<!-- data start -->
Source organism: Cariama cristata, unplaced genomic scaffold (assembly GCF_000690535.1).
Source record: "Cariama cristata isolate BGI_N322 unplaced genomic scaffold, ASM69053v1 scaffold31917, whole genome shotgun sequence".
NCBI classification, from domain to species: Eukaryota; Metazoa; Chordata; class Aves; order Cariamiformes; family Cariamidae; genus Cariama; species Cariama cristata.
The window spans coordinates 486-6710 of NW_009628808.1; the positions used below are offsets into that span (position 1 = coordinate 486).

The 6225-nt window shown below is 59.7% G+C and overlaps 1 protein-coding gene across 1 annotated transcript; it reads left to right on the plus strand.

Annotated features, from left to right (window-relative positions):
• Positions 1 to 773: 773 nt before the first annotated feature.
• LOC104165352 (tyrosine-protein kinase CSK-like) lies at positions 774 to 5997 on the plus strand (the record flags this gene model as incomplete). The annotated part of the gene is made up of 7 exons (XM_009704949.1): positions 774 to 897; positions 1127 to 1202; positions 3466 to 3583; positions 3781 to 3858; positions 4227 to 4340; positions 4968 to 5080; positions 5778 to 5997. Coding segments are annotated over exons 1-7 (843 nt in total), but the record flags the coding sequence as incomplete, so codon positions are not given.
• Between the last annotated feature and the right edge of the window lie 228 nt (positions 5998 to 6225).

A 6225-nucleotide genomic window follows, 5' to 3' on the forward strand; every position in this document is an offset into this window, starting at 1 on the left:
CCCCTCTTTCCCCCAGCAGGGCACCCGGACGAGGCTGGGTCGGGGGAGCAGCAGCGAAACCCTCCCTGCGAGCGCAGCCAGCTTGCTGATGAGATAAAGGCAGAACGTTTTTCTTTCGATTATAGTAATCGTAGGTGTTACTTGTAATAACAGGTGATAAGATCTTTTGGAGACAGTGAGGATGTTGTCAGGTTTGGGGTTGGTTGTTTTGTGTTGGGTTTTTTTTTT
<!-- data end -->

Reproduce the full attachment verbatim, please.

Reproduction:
Source organism: Cariama cristata, unplaced genomic scaffold (assembly GCF_000690535.1).
Source record: "Cariama cristata isolate BGI_N322 unplaced genomic scaffold, ASM69053v1 scaffold31917, whole genome shotgun sequence".
NCBI classification, from domain to species: Eukaryota; Metazoa; Chordata; class Aves; order Cariamiformes; family Cariamidae; genus Cariama; species Cariama cristata.
The window spans coordinates 486-6710 of NW_009628808.1; the positions used below are offsets into that span (position 1 = coordinate 486).

The 6225-nt window shown below is 59.7% G+C and overlaps 1 protein-coding gene across 1 annotated transcript; it reads left to right on the plus strand.

Annotated features, from left to right (window-relative positions):
• Positions 1 to 773: 773 nt before the first annotated feature.
• LOC104165352 (tyrosine-protein kinase CSK-like) lies at positions 774 to 5997 on the plus strand (the record flags this gene model as incomplete). The annotated part of the gene is made up of 7 exons (XM_009704949.1): positions 774 to 897; positions 1127 to 1202; positions 3466 to 3583; positions 3781 to 3858; positions 4227 to 4340; positions 4968 to 5080; positions 5778 to 5997. Coding segments are annotated over exons 1-7 (843 nt in total), but the record flags the coding sequence as incomplete, so codon positions are not given.
• Between the last annotated feature and the right edge of the window lie 228 nt (positions 5998 to 6225).

A 6225-nucleotide genomic window follows, 5' to 3' on the forward strand; every position in this document is an offset into this window, starting at 1 on the left:
CCCCTCTTTCCCCCAGCAGGGCACCCGGACGAGGCTGGGTCGGGGGAGCAGCAGCGAAACCCTCCCTGCGAGCGCAGCCAGCTTGCTGATGAGATAAAGGCAGAACGTTTTTCTTTCGATTATAGTAATCGTAGGTGTTACTTGTAATAACAGGTGATAAGATCTTTTGGAGACAGTGAGGATGTTGTCAGGTTTGGGGTTGGTTGTTTTGTGTTGGGTTTTTTTTTT